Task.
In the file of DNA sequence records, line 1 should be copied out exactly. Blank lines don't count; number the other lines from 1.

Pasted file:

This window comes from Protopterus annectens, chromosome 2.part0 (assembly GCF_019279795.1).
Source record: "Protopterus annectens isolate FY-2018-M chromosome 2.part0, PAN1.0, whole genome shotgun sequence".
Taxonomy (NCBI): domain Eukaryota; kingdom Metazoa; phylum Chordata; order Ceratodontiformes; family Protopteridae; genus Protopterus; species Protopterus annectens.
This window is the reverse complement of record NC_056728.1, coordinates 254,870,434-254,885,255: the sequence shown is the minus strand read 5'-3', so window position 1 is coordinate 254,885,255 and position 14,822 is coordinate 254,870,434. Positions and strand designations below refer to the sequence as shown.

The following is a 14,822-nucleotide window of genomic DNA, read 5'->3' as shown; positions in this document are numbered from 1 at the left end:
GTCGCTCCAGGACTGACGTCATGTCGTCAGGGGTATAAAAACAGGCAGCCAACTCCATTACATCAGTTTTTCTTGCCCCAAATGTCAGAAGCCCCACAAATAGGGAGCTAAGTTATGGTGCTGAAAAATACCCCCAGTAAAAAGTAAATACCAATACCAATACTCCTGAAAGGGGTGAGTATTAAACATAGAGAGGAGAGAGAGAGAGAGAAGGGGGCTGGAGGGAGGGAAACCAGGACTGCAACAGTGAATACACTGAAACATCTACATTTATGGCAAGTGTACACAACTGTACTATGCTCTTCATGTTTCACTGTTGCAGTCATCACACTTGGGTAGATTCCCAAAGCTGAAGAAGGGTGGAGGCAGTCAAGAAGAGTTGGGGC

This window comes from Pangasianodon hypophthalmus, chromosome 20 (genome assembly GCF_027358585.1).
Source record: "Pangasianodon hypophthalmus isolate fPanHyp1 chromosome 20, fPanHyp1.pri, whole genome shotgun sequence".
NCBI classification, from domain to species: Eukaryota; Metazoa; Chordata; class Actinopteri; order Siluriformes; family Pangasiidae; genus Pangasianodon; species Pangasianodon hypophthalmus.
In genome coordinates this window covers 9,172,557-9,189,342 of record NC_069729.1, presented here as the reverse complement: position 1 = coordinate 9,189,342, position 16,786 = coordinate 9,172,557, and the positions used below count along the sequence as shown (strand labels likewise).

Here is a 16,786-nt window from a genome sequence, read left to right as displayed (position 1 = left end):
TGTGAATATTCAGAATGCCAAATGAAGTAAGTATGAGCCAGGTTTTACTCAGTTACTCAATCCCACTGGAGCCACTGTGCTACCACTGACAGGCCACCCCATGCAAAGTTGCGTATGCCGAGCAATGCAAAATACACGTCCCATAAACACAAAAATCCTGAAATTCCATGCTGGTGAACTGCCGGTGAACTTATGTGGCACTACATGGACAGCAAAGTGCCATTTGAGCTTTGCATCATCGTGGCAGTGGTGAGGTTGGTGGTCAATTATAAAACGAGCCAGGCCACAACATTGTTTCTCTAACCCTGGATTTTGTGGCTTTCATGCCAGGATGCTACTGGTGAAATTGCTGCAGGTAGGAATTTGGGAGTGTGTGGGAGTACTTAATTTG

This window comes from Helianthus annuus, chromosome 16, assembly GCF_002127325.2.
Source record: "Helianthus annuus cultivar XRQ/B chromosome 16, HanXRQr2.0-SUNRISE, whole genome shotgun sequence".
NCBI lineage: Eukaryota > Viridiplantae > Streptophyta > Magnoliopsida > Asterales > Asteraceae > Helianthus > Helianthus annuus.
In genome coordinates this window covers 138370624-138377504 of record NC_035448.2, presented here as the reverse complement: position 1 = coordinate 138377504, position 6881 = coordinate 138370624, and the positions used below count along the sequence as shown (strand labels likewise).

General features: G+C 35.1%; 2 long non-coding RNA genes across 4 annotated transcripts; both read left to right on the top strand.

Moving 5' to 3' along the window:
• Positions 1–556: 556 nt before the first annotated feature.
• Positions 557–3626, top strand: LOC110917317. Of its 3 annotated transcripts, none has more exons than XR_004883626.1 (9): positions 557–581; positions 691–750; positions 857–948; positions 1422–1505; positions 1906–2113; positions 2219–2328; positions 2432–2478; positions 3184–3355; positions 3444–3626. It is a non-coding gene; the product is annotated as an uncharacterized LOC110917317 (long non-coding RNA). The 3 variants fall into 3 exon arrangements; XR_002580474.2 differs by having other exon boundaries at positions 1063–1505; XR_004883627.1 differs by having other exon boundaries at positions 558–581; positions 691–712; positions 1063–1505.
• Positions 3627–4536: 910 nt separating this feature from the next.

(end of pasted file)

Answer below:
This window comes from Protopterus annectens, chromosome 2.part0 (assembly GCF_019279795.1).